Regular readers of MUNCHIES will have followed a lively, ongoing conversation concerning the choices we make in terms of the food we consume and how it's produced.
Maybe GMOs, conscientious carnivorism, and healthy eating are things that interest you deeply, and that's why you like reading about food. But there are just as many people who couldn't care much less about what they stuff their faces with. If the election painted a vivid picture of an intensely divided America, a new massive report from the PEW Research Center shows there's an equally deep divide over food.
"Food has become a flashpoint in American culture and politics," the report reads. "In the past generation, Americans have witnessed the introduction of genetically modified crops, the rise of the organic food industry, increasing concerns about obesity, growing awareness to food allergies and other health concerns linked with what people eat, an expanding volume of best-selling books and publications about food and the proliferation of premier chefs as superstars in popular culture."
For their report, PEW surveyed 1,480 American adults and came back with mountains of data relating to American's ideologies relating to food. Some takeaways are pretty general: Fifty-five percent of adults think organic produce is better for health than conventionally grown produce while 41 percent think it's neither better nor worse (3 percent believe it is worse); 39 percent think genetically modified foods are worse than non-GM foods, ten percent think they are better, and 48 percent think it's all the same.
But within those groups even more interesting data emerges. For instance, women are more likely to care more about GM foods, with 20 percent of women reporting they "care deeply," compared with 12 percent of men. Across sexes, 35 percent of those who are very concerned with matters of GM foods say they trust information from scientists regarding the safety of these foods a great deal, while only 10 percent say they trust food industry leaders. Even half of those who care deeply about their food think that scientific findings relating to GM foods "are influenced by the researchers' desires to help their industries 'most of the time.'"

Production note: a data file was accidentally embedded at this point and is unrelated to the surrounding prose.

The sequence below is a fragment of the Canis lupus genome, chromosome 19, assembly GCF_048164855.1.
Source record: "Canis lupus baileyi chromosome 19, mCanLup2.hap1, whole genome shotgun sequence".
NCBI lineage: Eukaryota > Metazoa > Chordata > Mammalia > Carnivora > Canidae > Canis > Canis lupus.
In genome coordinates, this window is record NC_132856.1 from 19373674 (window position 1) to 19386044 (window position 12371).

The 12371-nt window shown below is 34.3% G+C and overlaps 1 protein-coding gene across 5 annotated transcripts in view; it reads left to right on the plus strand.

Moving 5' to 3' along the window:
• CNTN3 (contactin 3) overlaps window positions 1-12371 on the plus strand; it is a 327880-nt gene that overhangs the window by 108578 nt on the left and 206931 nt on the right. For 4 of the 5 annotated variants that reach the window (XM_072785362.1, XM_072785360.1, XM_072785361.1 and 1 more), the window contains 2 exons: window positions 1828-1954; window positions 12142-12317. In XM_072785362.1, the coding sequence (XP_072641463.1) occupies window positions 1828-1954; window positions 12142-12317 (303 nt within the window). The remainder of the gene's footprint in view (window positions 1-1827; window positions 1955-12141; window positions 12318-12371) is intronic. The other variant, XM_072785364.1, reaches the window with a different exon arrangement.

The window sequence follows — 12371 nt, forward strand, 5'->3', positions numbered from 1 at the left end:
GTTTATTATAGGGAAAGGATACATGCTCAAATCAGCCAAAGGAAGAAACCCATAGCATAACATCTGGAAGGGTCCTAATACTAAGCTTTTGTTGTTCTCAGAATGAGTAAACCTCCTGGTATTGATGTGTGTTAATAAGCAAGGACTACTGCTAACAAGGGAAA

And attitudes toward food don't depend upon whether you're a Democratic or a Republican, a holder of a high-school diploma or a college graduate.
"The divides over food do not fall along familiar political fault lines. Nor do they strongly tie to other common divisions such as education, income, geography or having minor children."
While stats regarding GM foods show attitudes vary greatly about agricultural science, there are more basic takeaways. Eighteen percent of people reported that the statement "my main focus is on eating healthy and nutritious" when it comes to food described them very well, while another 55 percent said that it described them fairly well.
That left a full 25 percent who said that the statement described them "not too well/not at all well." Whatever, man. Pass the chili cheese fries.
On one hand, Americans are pretty split over food. But in our country, so deeply divided in other ways, it's interesting to know a quarter of Americans throw caution to the wind and eat whatever they damn well please regardless of their political views (with the rest of us "trying" to maintain some semblance of a healthy diet, to varying degrees).
Perhaps we have more in common with one another than we thought after all.